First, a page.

English language question:
Has anyone ever heard "sandwich" pronounced as "samm-ich"? I recently heard a Pennsylvanian woman tell her son to make himself a "samm-ich". Did she simply make a mistake or is this a widespread phenomenon?
Would anyone be willing to translate the phrase "I'm only human" into Arabic?
Any help would be greatly appreciated.
Hi. I have a quick question.
I'm writing a letter to my friend who moved to Korea. She sent me her address in Korean and also in English. I would like to try and write the Korean address on the letter.
The problem is I don't have much experience with actually writing Korean by hand. The extent of my knowledge of Korean is limited.
Should I just try my best or write the address in the original Korean?
EX: writing Suwon-si vs. 수원시
Thank you! Sorry if this is totally out of place.
My cousin is visiting for a month and he only speaks Azeri. My father speaks Azeri as well, but he's not willing to teach me the language.
1) Does anyone know of some resources that could assist me in learning Azeri beyond a phrasebook?
2) How similar is Azeri to Turkish or to Farsi? When they talk I can sometimes hear Farsi words that I recognize. I don't know any Turkish at all, but I can find quite a few books to help me learn.
This isn't for a tattoo; it's for an engraving, a free-of-charge engraving. :)
I would like to know how to say (or, more specifically, write) in Latin "I listen to you"/"I'm listening to you"... If it matters, the you is of undetermined (unknown) gender but singular. I think I'd prefer the you to be informal, unless that would look really bad in Latin. (Does the gender of the subject, I, matter in this case?)
OK, it doesn't even have to be Latin, but I would prefer it to be a dead language and one that can be reasonably easily written (or at least transcribed) using only the characters found in English.
To be perfectly honest, ancient Greek would actually be the most appropriate language because the name of the item I want engraved is in many languages directly inspired by ancient Greek, but I'm unable to use the Greek alphabet, and I suspect that a reasonable attempt at transcription would require extra characters, too.
I highly appreciate everyone's patience with me!
P.S. I don't have a preference for a particular form/version/incarnation of Latin (or ancient Greek), as long as it's easily written (or transcribed) into English.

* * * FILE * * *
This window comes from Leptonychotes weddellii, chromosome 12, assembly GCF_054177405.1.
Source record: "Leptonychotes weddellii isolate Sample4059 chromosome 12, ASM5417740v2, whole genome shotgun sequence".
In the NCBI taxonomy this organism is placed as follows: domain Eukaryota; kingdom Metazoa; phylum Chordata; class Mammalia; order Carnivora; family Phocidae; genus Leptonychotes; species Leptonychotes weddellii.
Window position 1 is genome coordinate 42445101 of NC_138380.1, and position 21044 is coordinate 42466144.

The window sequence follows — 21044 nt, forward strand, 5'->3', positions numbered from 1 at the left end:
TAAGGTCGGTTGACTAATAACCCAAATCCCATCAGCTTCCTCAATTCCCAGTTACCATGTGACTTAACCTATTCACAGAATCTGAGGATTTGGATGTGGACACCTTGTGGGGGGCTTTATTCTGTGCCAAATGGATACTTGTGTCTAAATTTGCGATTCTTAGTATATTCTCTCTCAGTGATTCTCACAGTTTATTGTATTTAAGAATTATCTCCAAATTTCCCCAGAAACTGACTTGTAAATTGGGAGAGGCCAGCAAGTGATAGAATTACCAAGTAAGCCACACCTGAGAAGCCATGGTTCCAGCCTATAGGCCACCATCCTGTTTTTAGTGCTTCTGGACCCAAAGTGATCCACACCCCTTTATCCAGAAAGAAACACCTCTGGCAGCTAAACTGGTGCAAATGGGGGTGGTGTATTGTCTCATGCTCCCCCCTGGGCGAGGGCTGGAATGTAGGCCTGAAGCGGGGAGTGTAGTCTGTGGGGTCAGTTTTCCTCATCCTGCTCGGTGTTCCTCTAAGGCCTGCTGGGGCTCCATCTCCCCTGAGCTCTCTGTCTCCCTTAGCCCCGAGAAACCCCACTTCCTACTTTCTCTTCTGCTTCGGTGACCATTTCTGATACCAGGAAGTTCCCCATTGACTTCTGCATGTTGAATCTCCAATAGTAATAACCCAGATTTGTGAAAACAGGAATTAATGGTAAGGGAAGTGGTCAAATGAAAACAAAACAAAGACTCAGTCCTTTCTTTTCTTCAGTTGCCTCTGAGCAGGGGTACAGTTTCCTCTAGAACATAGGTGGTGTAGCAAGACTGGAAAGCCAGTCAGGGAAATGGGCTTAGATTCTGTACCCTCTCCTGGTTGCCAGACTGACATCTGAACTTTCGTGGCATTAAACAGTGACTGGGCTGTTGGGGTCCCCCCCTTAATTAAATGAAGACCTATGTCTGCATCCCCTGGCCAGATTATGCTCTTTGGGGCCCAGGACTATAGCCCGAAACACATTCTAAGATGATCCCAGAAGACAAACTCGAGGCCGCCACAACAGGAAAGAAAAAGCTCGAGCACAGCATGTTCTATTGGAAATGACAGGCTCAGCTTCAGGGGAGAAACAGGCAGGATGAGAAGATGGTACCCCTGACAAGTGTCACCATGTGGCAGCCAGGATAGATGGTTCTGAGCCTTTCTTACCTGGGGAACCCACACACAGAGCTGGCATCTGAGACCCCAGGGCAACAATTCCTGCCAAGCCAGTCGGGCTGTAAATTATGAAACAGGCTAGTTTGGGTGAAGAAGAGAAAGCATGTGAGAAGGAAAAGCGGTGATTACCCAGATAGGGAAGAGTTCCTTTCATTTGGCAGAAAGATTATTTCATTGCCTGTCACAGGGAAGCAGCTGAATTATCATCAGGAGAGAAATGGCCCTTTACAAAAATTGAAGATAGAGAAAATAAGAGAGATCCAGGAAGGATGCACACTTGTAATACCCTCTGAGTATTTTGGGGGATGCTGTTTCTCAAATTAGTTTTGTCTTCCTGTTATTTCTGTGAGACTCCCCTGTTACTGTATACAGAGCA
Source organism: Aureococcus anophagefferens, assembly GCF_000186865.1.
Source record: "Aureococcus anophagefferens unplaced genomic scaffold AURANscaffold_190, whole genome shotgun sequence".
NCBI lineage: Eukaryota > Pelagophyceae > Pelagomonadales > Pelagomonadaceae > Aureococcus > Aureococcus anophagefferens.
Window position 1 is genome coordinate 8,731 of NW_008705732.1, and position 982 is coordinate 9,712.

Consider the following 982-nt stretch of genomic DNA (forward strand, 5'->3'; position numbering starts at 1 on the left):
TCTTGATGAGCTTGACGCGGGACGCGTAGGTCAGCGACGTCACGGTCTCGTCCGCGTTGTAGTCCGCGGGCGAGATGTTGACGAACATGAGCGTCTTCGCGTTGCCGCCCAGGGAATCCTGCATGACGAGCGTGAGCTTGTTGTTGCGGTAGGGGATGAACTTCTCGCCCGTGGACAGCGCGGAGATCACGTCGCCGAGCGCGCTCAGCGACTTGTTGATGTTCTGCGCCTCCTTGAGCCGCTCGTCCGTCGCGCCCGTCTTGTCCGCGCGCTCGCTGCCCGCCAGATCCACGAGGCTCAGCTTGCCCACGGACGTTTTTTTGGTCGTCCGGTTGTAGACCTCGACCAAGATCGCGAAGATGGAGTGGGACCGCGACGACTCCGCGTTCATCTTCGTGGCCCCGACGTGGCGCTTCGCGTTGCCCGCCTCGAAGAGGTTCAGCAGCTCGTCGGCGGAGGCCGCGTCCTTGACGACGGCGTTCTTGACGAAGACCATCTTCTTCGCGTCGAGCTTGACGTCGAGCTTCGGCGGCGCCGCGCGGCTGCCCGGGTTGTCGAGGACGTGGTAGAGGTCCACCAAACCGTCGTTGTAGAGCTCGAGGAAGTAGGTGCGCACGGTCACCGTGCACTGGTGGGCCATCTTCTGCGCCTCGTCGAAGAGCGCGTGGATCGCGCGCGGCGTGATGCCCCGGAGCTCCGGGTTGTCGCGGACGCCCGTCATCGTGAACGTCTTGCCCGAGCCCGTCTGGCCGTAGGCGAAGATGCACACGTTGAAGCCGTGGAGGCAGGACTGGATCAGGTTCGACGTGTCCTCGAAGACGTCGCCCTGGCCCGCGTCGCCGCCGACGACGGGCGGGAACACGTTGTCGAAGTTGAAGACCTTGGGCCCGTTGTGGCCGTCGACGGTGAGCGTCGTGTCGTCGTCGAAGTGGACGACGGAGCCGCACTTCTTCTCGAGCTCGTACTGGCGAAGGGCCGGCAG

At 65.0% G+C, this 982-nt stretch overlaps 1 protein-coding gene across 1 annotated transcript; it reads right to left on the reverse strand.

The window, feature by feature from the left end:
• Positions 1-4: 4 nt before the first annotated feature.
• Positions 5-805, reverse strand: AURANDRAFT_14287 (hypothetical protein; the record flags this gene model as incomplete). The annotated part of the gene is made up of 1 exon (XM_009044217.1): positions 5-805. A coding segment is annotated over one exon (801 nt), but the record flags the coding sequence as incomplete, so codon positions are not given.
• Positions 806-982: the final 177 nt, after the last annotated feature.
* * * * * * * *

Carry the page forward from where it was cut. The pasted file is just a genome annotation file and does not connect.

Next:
"La création esthétique va mettre la clé sous la porte"--"to slip the key under the door"? what does that mean, exactly?
I learned quite a bit of basic French by listening to Daran's album Pecheur de Pierres a few years ago. Now I'm studying Italian and I'm looking for recommendations of Italian popular musicians people like. Right now I'm working through a Jovanotti playlist after my prof played a song in class today ("Canzone Piccola").
Is it true that Eskimo have 300 words for snow? Some people say that it's true, some people that that it is an urban myth.
Which words in your language do you have for
- a bribe payed to a train's conductor to travel long distance without a ticket in a luggage compartment?
- a bribe payed to a policeman so he will not give a speeding ticket?
- a bribe payed by bottles of vodka instead of cash?
- a bribe payed to a police inspector to give a local registration which is necessary to find a job?
- a bribe payed to the university admission commission so your daughter will get good marks and will be admitted to the university?
- a small bribe payed to the medical doctor so he will provide you a good service instead of "a standard one"?
As I was walking home tonight, I was talking with my brother about his recent experience in Times Square wherein, most unfortunately, he got scammed out of a wad of money. My reaction: "Ay yi yi!" (Amongst other words of distress and sympathy, of course.)
I got off the phone, and started wondering about 'ay yi yi' (or, if you're really ferklempt*, 'ay yi yi yi yi yi yi!'). How widespread is its usage? Does it go beyond Yiddish & English? Do other languages have equivalents? (Maybe 'oh la la (la la la)' for French?)
For these answers, I turn to you. Thanks in advance!
[*I used this mostly because I didn't want to clog up the sentence with exasperated/frustrated/annoyed/distressed, etc. Although I grew up in the Borscht Belt of New York, it's not really a word I use regularly! It just seemed appropriate.]
Hello fellow linguaphiles!
I'm currently learning Norwegian (for just a little under a year now), and I've found that for me personally one of the best tools in learning a new language as well as the respective culture is to listen to music and watch films in that language. Anyone have any good recommendations for Norwegian? I've been listening to a lot of Kaizers Orchestra, Gåte, and Odd Nordstoga (though people have told me that he has a "crappy accent" and that I shouldn't base the way I speak off of him...). Film-wise, all I've seen are Mannen Som Elsket Yngve, Elling, and Insomnia.
Any help at all would be much much MUCH appreciated! :)